Natural Consequences (3): Jeremiah on Suffering and Punishment

May 28, 2008

What is punishment, according to the teachings of the Old and New Testaments? Is it just God repaying us for our guilt in a way proportional to the evil we did by inflicting suffering on us? Or can punishment mean something else too?

Normally when we think of “punishment” it is something inflicted retributively by an authority who is responsible for moral censure. But if we find a wider range of punishment language in Scripture, then this should caution us against assuming that elsewhere, punishment must mean some suffering that is meant to repay us for our guilt. Indeed, the prophet Jeremiah uses punishment terminology to describe the effects of sin upon the person who sins and their social group and environment.
(more…)

Natural Consequences (2): Isaiah on the Fire we Light

May 8, 2008

Is hell just retributive punishment inflicted actively by God?  The language of “punishment” and the fact that God is a judge who casts people into the fires of hell seems to favor this understanding.  But is there any biblical evidence for the idea that the fires of hell (whatever they are) are self-lit?  Consider Isaiah 50:10-11: (more…)

Natural Consequences (1): Jeremiah on Word, Fire, and Wrath

May 5, 2008

It seems like I’m always starting series of posts that I never finish. Oh well.

Anyways, this series is going to be about the biblical data and theological implications of the idea of “natural consequences”. To say that something has natural consequences for you basically means “what goes around, comes around” or “you asked for it”. Natural consequences are the non-intentional results of actions we take. They are not inflicted by an exercise of will that is aimed at retributively punishing us for our guilt; they just sorta happen because of the way the world is. (more…)

Saint Isaac the Syrian on Love and Hell

December 22, 2007

Few arguments against Christianity are stronger and more troubling than the problem of hell. The problem is familiar to anyone who is familiar with Christianity. But not all understandings of hell are equally problemmatic. As Swinburne notes in Responsibility and Atonement for every “hard” position about salvation, sin, hell, justice, or human agency, there is a “soft” or more “liberal” view. Ironically, the more “liberal” view is hardly “liberal”, if by that we mean “new, innovative, rebelling against conservative consensus”. I think we sometimes assume for some reason that the harshest, most morally-repugnant view of Christianity is the most faithful to text and tradition. To help start correcting that tendency, I offer some words from Saint Isaac the Syrian:

What is a merciful heart? It is a heart on fire for the whole of creation, for humanity, for the birds, for the animals, for demons, and for all that exists. By the recollection of them the eyes of a merciful person pour forth tears in abundance. By the strong and vehement mercy that grips such a person’s heart, and by such great compassion, the heart is humbled and one cannot bear to hear or to see any injury or slight sorrow in any in creation. For this reason, such a person offers up tearful prayer continually even for irrational beasts, for the enemies of the truth, and for those who harm her or him, that they be protected and receive mercy. And in like manner such a person prays for the family of reptiles because of the great compassion that burns with without measure in a heart that is in the likeness of God.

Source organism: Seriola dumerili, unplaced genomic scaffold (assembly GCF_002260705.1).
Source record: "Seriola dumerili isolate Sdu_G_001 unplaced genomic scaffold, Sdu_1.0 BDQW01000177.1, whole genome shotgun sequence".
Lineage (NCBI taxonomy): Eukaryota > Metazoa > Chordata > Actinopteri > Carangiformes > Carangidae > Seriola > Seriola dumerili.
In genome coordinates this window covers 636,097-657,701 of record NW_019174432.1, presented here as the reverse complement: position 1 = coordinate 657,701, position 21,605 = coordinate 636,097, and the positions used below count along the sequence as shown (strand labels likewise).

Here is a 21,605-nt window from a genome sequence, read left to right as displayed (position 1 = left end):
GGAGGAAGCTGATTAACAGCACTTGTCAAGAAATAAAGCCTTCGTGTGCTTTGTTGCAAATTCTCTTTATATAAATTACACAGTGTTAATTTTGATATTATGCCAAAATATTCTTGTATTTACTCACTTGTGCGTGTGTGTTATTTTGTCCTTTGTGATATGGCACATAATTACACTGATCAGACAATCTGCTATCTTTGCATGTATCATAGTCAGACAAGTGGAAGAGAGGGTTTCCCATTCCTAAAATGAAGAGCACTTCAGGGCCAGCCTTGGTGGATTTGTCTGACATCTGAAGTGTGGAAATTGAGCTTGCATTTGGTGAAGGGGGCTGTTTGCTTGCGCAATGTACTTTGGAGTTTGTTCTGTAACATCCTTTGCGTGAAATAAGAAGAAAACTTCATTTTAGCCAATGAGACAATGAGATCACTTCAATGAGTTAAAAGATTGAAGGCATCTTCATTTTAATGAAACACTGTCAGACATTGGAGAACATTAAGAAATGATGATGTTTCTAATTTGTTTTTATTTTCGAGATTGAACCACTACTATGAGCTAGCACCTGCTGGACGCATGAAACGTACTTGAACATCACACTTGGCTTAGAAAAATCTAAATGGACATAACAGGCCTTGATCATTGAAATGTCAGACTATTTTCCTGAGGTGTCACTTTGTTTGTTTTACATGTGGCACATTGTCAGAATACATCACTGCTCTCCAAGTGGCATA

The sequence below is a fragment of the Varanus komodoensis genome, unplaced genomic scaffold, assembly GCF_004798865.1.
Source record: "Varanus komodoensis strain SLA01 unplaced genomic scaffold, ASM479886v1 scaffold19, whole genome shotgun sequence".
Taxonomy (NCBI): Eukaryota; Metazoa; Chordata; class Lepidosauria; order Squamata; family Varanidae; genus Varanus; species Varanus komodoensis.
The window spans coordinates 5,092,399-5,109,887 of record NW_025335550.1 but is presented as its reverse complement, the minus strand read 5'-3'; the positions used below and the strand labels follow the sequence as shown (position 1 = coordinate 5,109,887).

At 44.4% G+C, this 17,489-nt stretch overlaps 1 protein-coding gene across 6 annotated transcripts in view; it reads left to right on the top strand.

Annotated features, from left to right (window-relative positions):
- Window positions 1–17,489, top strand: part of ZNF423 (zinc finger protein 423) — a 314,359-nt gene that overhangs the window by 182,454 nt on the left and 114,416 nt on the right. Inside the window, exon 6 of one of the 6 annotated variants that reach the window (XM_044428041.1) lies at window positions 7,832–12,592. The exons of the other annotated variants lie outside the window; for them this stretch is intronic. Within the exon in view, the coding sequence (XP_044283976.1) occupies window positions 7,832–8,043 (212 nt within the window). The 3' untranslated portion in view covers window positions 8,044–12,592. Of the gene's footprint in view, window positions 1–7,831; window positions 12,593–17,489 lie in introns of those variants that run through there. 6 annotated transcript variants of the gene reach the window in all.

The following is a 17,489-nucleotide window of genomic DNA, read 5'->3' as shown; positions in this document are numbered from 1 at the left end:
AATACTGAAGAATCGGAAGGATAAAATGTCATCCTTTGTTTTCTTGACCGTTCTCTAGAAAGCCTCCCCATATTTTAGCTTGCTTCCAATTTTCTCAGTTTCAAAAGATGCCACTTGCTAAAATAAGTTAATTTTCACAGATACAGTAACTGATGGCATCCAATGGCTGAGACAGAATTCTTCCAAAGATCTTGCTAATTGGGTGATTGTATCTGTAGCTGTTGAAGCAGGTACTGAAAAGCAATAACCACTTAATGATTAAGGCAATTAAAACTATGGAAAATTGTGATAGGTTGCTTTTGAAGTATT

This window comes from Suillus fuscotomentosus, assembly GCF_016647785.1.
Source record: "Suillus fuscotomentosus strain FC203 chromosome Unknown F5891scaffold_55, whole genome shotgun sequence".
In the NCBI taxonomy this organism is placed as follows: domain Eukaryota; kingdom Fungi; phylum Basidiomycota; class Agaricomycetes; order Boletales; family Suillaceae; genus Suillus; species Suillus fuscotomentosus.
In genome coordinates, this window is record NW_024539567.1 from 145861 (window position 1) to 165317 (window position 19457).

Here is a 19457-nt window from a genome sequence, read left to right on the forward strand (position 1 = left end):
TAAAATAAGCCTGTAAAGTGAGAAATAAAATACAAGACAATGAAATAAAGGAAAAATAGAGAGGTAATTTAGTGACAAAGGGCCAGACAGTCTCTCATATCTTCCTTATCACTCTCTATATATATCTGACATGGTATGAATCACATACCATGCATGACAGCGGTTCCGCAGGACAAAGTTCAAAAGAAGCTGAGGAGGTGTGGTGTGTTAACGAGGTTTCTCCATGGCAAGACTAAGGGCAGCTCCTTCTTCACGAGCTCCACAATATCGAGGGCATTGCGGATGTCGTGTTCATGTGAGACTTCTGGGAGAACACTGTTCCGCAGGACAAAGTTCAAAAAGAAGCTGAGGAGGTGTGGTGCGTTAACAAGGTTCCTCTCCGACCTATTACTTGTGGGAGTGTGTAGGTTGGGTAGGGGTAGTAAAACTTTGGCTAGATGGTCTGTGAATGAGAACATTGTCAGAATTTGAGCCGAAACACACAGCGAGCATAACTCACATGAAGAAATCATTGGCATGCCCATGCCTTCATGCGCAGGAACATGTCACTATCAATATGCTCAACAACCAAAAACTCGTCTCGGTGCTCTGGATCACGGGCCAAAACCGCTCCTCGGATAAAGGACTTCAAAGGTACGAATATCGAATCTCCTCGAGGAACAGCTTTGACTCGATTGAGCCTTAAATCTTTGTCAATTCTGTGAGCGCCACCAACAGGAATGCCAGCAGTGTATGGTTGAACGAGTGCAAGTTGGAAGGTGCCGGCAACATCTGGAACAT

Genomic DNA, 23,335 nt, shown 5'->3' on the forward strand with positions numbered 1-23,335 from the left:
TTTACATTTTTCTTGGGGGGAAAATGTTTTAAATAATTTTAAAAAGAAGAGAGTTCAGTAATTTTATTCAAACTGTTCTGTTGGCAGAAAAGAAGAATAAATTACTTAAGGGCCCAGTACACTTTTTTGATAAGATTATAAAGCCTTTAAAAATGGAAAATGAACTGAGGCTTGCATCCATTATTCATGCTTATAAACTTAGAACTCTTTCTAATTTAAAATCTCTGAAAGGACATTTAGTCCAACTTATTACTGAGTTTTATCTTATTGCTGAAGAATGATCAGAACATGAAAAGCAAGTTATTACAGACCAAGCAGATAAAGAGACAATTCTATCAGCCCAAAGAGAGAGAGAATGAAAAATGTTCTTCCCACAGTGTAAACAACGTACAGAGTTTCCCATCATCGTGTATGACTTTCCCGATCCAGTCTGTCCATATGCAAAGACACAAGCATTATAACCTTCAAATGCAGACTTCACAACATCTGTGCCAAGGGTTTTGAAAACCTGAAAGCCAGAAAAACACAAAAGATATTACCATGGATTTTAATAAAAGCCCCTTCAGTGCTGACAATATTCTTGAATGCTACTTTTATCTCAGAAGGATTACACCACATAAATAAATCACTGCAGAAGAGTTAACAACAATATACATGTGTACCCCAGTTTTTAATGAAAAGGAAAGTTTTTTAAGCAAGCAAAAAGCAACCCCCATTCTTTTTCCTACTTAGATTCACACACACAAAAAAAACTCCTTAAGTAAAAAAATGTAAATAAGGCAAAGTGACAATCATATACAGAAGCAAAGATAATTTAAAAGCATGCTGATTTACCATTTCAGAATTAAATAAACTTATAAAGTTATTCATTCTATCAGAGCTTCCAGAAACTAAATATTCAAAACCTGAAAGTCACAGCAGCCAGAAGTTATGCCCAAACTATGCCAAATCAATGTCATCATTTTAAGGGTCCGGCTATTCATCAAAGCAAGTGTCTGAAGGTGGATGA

The person who is genuinely charitable not only gives charity out of his own possessions, but gladly tolerates injustice from others and forgives them. Whoever lays down his soul for his brother acts generously, rather than the person who demonstrates his generosity by his gifts.

God is not One who requites evil, but who sets evil right.

Paradise is the love of God, wherein is the enjoyment of all blessedness.
The person who lives in love reaps the fruit of life from God, and while yet in this world, even now breathes the air of the resurrection.

In love did God bring the world into existence; in love is God going to bring it to that wondrous transformed state, and in love will the world be swallowed up in the great mystery of the One who has performed all these things; in love will the whole course of the governance of creation be finally comprised..

As for me I say that those who are tormented in hell are tormented by the invasion of love. What is there more bitter and violent than the pains of love? Those who feel they have sinned against love bear in themselves a damnation much heavier than the most dreaded punishments. The suffering with which sinning against love afflicts the heart is more keenly felt than any other torment. It is absurd to assume that the sinners in hell are deprived of God’s love. Love is offered impartially. But by its very power it acts in two ways. It torments sinners, as happens here on earth when we are tormented by the presence of a friend to whom we have been unfaithful. And it gives joy to those who have been faithful. That is what the torment of hell is in my opinion: remorse. But love inebriates the souls of the sons and daughters of heaven by its delectability.

If zeal had been appropriate for putting humanity right, why did God the Word clothe himself in the body, using gentleness and humility in order to bring the world back to his Father?

(Taken from here)

Inclusivism (2): Responsibility and Knowledge in the New Testament

December 9, 2007